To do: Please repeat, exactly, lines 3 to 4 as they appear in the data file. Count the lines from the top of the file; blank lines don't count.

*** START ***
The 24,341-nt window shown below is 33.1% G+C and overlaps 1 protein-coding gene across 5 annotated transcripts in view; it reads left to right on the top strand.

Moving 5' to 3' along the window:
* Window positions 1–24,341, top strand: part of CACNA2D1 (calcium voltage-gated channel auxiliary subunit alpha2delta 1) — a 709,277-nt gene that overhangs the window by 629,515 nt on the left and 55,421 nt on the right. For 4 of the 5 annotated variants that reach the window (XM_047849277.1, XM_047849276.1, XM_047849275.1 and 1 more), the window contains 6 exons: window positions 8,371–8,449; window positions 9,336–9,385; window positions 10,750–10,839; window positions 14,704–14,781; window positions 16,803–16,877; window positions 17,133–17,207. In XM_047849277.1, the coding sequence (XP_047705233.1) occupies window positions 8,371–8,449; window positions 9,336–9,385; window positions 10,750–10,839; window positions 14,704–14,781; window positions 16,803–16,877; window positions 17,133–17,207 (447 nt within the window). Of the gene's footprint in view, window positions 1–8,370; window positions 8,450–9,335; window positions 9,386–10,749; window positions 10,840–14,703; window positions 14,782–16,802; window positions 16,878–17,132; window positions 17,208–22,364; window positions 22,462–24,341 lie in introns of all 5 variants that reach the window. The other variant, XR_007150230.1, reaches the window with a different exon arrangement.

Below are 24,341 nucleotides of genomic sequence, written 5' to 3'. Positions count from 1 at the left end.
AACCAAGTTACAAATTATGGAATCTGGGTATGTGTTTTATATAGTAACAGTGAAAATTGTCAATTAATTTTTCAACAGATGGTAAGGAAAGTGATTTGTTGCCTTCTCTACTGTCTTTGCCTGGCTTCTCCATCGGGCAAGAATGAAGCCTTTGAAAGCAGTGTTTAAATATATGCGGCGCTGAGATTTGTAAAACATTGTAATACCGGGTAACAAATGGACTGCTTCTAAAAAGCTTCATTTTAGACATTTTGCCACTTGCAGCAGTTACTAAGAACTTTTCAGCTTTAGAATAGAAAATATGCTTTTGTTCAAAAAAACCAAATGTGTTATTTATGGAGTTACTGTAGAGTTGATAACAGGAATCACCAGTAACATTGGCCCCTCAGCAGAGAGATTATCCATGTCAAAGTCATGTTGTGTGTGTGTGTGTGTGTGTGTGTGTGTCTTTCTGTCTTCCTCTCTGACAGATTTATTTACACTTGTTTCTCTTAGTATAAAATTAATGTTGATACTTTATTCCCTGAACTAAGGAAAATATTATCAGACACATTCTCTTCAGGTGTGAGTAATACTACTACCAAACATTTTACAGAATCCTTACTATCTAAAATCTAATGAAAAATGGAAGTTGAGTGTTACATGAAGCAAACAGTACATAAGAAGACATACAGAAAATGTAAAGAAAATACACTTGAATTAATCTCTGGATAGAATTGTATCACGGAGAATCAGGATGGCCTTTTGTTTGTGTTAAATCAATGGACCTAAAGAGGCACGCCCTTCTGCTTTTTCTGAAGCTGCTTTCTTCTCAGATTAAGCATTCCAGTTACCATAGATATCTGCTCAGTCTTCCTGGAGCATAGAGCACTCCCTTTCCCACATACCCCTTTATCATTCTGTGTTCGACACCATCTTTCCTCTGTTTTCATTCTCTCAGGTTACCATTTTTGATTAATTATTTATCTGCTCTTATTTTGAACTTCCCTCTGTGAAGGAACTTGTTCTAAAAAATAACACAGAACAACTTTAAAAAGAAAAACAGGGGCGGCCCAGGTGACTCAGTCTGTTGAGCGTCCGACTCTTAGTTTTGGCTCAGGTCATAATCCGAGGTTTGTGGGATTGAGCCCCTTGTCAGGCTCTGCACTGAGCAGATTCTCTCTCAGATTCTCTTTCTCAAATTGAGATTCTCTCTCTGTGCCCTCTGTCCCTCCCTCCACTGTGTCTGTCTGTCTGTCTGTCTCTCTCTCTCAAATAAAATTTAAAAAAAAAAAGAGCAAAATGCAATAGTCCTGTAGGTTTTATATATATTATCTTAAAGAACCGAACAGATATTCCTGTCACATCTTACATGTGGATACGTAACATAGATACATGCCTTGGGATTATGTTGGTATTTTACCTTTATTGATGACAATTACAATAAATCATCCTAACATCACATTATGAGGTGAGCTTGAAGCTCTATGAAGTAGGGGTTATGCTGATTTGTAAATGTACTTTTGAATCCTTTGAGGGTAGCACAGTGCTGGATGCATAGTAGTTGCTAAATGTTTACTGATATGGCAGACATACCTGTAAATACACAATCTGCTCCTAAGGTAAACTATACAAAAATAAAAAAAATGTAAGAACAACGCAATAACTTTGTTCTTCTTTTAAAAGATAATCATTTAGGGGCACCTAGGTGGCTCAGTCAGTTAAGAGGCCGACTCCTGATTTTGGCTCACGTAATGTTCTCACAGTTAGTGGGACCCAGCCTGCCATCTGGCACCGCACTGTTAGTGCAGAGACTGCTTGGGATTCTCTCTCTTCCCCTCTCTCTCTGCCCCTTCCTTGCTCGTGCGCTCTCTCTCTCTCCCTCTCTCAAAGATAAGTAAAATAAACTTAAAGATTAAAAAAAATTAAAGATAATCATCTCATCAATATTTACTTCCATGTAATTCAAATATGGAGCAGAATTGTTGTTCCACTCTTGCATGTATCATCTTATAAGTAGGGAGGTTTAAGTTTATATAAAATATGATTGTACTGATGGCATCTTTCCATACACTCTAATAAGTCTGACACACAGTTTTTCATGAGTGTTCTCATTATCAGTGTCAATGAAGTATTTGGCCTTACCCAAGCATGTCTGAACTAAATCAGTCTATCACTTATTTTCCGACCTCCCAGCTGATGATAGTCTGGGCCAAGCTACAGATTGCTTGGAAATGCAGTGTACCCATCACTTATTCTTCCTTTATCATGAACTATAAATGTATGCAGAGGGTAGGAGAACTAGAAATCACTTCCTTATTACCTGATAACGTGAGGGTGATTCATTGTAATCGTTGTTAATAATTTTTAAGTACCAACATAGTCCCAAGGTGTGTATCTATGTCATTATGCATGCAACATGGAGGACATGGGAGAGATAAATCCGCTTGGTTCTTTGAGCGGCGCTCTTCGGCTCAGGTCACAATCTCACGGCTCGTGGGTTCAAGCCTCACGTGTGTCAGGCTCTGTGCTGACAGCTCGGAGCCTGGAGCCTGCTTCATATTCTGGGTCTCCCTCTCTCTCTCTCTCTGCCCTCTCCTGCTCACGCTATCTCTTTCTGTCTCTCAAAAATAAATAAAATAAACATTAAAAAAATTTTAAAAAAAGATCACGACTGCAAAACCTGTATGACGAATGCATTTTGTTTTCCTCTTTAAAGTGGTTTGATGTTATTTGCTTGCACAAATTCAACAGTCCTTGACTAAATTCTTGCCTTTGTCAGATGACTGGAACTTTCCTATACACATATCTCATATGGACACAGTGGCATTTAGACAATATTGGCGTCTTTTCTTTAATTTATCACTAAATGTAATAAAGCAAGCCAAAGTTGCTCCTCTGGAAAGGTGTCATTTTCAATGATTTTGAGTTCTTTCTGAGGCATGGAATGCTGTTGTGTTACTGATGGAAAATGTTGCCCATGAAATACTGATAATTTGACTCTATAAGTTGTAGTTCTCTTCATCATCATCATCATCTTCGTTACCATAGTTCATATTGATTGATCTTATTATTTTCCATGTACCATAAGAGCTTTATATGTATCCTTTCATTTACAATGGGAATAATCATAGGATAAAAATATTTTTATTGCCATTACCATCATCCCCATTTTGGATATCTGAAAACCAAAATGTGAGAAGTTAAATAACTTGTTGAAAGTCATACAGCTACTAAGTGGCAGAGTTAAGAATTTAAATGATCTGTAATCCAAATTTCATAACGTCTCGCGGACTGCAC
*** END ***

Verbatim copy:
* Window positions 1–24,341, top strand: part of CACNA2D1 (calcium voltage-gated channel auxiliary subunit alpha2delta 1) — a 709,277-nt gene that overhangs the window by 629,515 nt on the left and 55,421 nt on the right. For 4 of the 5 annotated variants that reach the window (XM_047849277.1, XM_047849276.1, XM_047849275.1 and 1 more), the window contains 6 exons: window positions 8,371–8,449; window positions 9,336–9,385; window positions 10,750–10,839; window positions 14,704–14,781; window positions 16,803–16,877; window positions 17,133–17,207. In XM_047849277.1, the coding sequence (XP_047705233.1) occupies window positions 8,371–8,449; window positions 9,336–9,385; window positions 10,750–10,839; window positions 14,704–14,781; window positions 16,803–16,877; window positions 17,133–17,207 (447 nt within the window). Of the gene's footprint in view, window positions 1–8,370; window positions 8,450–9,335; window positions 9,386–10,749; window positions 10,840–14,703; window positions 14,782–16,802; window positions 16,878–17,132; window positions 17,208–22,364; window positions 22,462–24,341 lie in introns of all 5 variants that reach the window. The other variant, XR_007150230.1, reaches the window with a different exon arrangement.

Below are 24,341 nucleotides of genomic sequence, written 5' to 3'. Positions count from 1 at the left end.